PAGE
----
My research focuses on Critical Security/Critical Military Studies, discourse theory, German and U.S. foreign policy, and International Political Sociology. In my PhD project I used insights from the political discourse theory of the “Essex School” to explain changes in the German security discourse, most notably the expansion of military operations outside the NATO area (so-called out-of-area operations) after the end of the Cold War. That study examined over 25 years of parliamentary debates. In more recent research, I have turned my attention also to the visual aspects of the representation of military operations, in particular in the context of social media.
More recently, together with Dirk Nabers and partners from SciencesPo Paris, Queen Mary, University of London, King’s College London and the International Christian University in Tokyo, I have started an initiative for a project examining the nexus between populism and global order. We are currently in the process of acquiring funding for that project.
1) The German Politics of Military Force: The Discursive Production of Out-of-Area Operations
In my Ph.D. project, which I am currently developing into a book manuscript, I analyzed the discursive production of what I call the German “out of area consensus” that emerged in the German Bundestag after unification. The empirical basis is a discourse analysis of German parliamentary debates from 1987 to 2013.
“Poststrukturalistische Diskurstheorie und Außenpolitk. Wie lässt sich Deutschlands wankelmütige Außenpolitik zwischen Afghanistan und Irak verstehen?, in: Eva Herschinger/Judith Renner (eds.), Diskursforschung in den internationalen Beziehungen, Baden-Baden: Nomos 2014, pp. 39-74, doi: 10.5771/9783845255873_37, with Martin Nonhoff.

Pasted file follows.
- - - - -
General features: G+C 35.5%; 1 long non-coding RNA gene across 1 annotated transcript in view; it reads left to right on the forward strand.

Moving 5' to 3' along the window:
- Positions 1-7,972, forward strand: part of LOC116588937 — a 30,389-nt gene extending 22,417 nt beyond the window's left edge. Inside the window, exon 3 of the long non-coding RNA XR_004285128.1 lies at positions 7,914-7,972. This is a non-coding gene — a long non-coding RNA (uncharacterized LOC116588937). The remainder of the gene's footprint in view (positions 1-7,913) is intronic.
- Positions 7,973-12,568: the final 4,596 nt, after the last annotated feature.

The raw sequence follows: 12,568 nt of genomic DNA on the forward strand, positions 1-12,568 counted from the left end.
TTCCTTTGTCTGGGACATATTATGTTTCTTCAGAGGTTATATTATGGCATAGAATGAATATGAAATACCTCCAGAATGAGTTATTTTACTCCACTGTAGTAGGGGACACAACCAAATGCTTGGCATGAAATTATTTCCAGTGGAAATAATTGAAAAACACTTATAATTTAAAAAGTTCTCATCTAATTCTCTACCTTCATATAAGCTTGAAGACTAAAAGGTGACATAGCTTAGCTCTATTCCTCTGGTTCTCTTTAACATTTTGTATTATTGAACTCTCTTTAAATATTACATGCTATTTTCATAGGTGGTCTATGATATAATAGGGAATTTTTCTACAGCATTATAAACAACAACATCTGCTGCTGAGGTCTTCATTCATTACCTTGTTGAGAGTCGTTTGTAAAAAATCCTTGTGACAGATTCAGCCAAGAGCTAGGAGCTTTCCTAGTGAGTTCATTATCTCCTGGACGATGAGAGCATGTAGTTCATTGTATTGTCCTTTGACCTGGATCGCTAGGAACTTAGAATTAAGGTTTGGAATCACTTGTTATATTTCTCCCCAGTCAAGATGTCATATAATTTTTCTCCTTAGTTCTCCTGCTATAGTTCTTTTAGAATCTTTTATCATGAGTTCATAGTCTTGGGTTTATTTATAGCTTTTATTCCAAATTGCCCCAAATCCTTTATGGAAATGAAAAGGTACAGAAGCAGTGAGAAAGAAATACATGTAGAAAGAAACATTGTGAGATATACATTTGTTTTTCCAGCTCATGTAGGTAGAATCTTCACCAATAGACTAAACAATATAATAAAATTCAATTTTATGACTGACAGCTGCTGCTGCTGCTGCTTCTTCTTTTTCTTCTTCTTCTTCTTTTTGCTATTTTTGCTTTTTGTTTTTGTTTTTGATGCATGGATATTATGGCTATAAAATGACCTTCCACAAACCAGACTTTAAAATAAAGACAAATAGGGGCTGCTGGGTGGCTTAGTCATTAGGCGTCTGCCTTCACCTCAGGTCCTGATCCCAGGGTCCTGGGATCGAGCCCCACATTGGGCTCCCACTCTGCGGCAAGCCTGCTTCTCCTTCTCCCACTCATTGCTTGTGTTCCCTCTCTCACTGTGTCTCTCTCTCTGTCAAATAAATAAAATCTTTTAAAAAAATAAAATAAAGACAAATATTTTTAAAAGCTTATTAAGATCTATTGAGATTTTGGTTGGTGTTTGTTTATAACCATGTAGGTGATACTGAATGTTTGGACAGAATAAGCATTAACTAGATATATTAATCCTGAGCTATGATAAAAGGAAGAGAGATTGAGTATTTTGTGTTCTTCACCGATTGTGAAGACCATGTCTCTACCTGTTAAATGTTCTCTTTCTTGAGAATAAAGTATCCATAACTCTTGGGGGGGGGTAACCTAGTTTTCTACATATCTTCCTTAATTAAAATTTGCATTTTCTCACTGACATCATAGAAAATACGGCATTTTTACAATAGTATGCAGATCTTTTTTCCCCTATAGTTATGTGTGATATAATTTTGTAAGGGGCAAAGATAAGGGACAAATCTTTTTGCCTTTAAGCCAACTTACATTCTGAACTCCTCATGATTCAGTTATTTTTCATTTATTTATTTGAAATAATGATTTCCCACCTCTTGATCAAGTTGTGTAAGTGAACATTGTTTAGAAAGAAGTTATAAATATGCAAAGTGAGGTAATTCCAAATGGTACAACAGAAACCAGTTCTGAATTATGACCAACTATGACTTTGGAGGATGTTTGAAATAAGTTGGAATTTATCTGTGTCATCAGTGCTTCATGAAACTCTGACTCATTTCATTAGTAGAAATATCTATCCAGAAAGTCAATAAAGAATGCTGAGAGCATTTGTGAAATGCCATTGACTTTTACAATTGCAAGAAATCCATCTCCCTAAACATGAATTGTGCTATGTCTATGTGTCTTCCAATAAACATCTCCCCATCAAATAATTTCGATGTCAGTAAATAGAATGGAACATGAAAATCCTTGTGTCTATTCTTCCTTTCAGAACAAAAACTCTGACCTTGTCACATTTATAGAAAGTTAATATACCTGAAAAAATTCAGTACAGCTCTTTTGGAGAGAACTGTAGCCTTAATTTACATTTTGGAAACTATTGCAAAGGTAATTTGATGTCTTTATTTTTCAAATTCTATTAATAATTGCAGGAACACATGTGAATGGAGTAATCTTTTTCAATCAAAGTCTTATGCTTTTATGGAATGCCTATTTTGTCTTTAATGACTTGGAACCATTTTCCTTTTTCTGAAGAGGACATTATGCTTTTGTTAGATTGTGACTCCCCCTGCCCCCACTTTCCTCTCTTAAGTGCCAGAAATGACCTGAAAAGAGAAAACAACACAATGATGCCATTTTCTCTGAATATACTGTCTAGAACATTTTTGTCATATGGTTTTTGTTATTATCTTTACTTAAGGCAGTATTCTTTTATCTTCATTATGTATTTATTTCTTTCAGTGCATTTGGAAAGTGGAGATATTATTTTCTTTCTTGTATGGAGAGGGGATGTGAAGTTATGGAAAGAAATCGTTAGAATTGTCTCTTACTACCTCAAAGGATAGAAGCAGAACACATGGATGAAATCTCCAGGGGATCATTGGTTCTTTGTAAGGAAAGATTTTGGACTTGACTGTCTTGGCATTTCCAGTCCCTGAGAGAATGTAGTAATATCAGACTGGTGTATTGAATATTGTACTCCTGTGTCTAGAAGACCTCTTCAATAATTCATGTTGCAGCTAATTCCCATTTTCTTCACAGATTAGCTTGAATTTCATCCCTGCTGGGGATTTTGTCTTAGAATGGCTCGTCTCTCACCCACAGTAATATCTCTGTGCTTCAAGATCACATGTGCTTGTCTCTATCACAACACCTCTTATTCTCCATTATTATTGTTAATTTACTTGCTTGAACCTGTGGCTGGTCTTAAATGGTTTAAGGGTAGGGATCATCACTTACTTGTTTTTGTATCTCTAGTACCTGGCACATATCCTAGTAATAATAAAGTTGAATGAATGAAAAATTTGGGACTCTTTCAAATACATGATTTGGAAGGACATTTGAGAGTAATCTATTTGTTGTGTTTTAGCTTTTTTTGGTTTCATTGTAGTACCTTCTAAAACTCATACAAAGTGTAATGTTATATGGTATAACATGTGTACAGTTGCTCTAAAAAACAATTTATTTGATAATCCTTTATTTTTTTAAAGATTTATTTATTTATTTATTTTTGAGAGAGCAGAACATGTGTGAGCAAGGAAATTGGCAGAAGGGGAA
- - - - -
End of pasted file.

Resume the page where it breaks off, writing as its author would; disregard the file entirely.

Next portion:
“Légitimer l’armée en operation: les interventions extérieures de la ‘nouvelle Bundeswehr’ dans la rhetorique du gouvernement rouge-vert“, Allemange d’aujord’hui (192) 2010, pp. 25-34.
2) Exploring the Visual Representation of Out-of-Area Operations on Social Media
Together with David Shim (University of Groningen), I have also begun to analyze how out-of-area operations are represented visually. A first output of the project has recently been published in Global Discourse. In the article we explore the (gendered) visual representation of the ISAF operation on the German armed forces’ official Facebook page. Currently, we work on a second paper on military recruiting. Specifically, we look at the YouTube web series Die Rekruten (The Recruits), which is produced by the German armed forces.
I am also a member of the DFG-funded research network Visuality and Global Politics.
“Social Media, Gender and the Mediatisation of War: Exploring the German Armed Forces’ Visual Representation of the Afghanistan Operation on Facebook”, Global Discourse, online first (2017), doi: 10.1080/23269995.2017.1337982, with David Shim (pre-print available on ResearchGate and Academia).
3) Populism and Global Order
The project is concerned with the nexus between populism and global order. Although populism as such has received significant research interest across the social sciences, its international dimensions remain largely unexplored. The project sets out to close this gap in the literature. At the same time, the project strives to contribute also to International Relations (IR) scholarship, which has so far neglected populism as a research topic. However, if there is indeed a “global rise of populism” (Moffitt 2016) – and this seems to be the case –, this will unavoidably have (and de facto already has) a significant impact on a broad range of topics commonly considered to be among IR’s core concerns, including foreign policy, international conflict and cooperation, rule and resistance in IR, and regional and global order(s). As such, doing IR will become ever more difficult in the future if populism is not taken into account.
Trump und der Populismus. Berlin: Heinrich Böll Stiftung 2017, with Dirk Nabers.
Non-state Actors and Foreign Policy
In this small project, Rainer Baumann (University of Duisburg-Essen) and I tentatively explored two questions: (1) to what extent non-state actors are involved in states’s foreign policies and (2) if theoretical approaches to the study of foreign policy are equipped to address non-state actor involvement.
“Non-state Actors and Foreign Policy”, accepted for publication in: Cameron Thies (ed.), The Oxford Research Encyclopedia of Foreign Policy Analysis, Oxford: Oxford University Press, online first, doi: 10.1093/acrefore/9780190228637.013.456, with Rainer Baumann (pre-print available on ResearchGate and Academia).
“Foreign Policy Analysis, Globalisation and Non-State Actors: State-Centric After All?” Journal of International Relations and Development 17:4 (2014), pp. 489-521, doi: 10.1057/jird.2013.12, with Rainer Baumann (pre-print available on ResearchGate and Academia).